A summer scorcher could be a real nuisance for those with licensed premises

Posted: Wednesday, 13 May 2009 @ 16:13

A great summer of sun is forecast, and the licensed trade desperately needs kind weather particularly after last year’s washout and the winter of credit crunch misery. Sunshine puts everyone in a good mood, and particularly customers who will be more inclined to spend their cash as part of the feel good factor.

But there is danger in the sunshine, and not just from sunburn! Pub gardens and outside areas will be a big attraction. But all this outside activity will generate a lot of noise, which may be a nuisance to neighbours, particularly at dusk and beyond.

There have been several cases of premises licences  taken to a review hearing before the licensing authority by unhappy neighbours complaining of noise nuisance from smokers and others enjoying the outdoor ambiance. This could result in conditions being imposed on the premises licence restricting the use of outside areas to specific times, or setting a noise limit with a requirement to steward the areas and take noise readings. It is also possible that the local environmental health officers will become involved, and they are required to investigate complaints between 11 pm and 7 am and can issue written warnings or fixed penalty notices, and also as responsible authorities they have the right themselves to seek a review of the premises licence.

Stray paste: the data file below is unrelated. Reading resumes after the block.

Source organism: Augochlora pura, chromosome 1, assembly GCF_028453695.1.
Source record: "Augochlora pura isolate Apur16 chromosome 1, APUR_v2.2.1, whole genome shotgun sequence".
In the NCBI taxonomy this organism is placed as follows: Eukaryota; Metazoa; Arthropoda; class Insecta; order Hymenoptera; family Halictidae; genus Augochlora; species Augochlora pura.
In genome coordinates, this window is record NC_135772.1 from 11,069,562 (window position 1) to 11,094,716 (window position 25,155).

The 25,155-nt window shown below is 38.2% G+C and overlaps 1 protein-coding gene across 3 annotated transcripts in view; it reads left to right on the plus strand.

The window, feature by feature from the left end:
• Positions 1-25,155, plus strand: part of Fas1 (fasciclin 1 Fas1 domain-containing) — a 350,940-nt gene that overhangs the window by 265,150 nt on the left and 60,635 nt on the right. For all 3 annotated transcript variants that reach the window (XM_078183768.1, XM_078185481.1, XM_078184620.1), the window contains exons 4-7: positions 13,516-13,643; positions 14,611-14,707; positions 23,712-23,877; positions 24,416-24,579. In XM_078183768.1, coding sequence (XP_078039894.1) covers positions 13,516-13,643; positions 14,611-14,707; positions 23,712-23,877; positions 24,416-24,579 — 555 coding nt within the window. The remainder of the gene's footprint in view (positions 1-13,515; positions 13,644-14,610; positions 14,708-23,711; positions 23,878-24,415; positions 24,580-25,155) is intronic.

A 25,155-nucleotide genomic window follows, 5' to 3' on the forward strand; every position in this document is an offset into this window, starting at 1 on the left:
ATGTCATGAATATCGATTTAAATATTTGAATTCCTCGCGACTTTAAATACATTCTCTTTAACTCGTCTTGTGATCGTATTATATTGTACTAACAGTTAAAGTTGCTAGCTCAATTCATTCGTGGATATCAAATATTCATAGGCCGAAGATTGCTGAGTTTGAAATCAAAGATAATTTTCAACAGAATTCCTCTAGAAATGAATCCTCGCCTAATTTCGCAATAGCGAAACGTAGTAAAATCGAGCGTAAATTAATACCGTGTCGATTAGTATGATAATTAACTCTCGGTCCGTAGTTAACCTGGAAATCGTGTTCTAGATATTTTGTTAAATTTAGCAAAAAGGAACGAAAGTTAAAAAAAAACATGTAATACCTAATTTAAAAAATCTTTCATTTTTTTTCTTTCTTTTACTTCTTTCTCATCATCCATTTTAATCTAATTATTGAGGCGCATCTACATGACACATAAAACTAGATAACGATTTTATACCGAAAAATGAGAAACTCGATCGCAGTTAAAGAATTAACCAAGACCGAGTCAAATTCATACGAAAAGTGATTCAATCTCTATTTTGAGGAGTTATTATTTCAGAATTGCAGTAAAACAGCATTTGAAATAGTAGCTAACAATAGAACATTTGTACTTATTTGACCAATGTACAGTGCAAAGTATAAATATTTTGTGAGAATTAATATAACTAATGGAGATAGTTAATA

I strongly advise that all outside areas are checked regularly by staff, and it is very important to establish good relations with neighbours through regular contact to identify and resolve issues before they blow up into costly proceedings.

Nigel Musgrove
Licensing Law Specialist

Blog by Nigel Musgrove
Nigel has been providing dispute resolution advice as a solicitor for over 35 years. As well as advising SMEs and business owners on disputes he also offers a specialist licensing law service. View profile
Call Nigel on +44 (0)1285 847 001 or by email
This blog is not intended to constitute legal advice, nor is it intended to be a complete and authoritative statement of the law, and what we say might be out of date by the time you read it. You should always seek legal advice to confirm whether or how any information in this article applies to your particular situation. We offer a free telephone consultation to discuss your particular circumstances.

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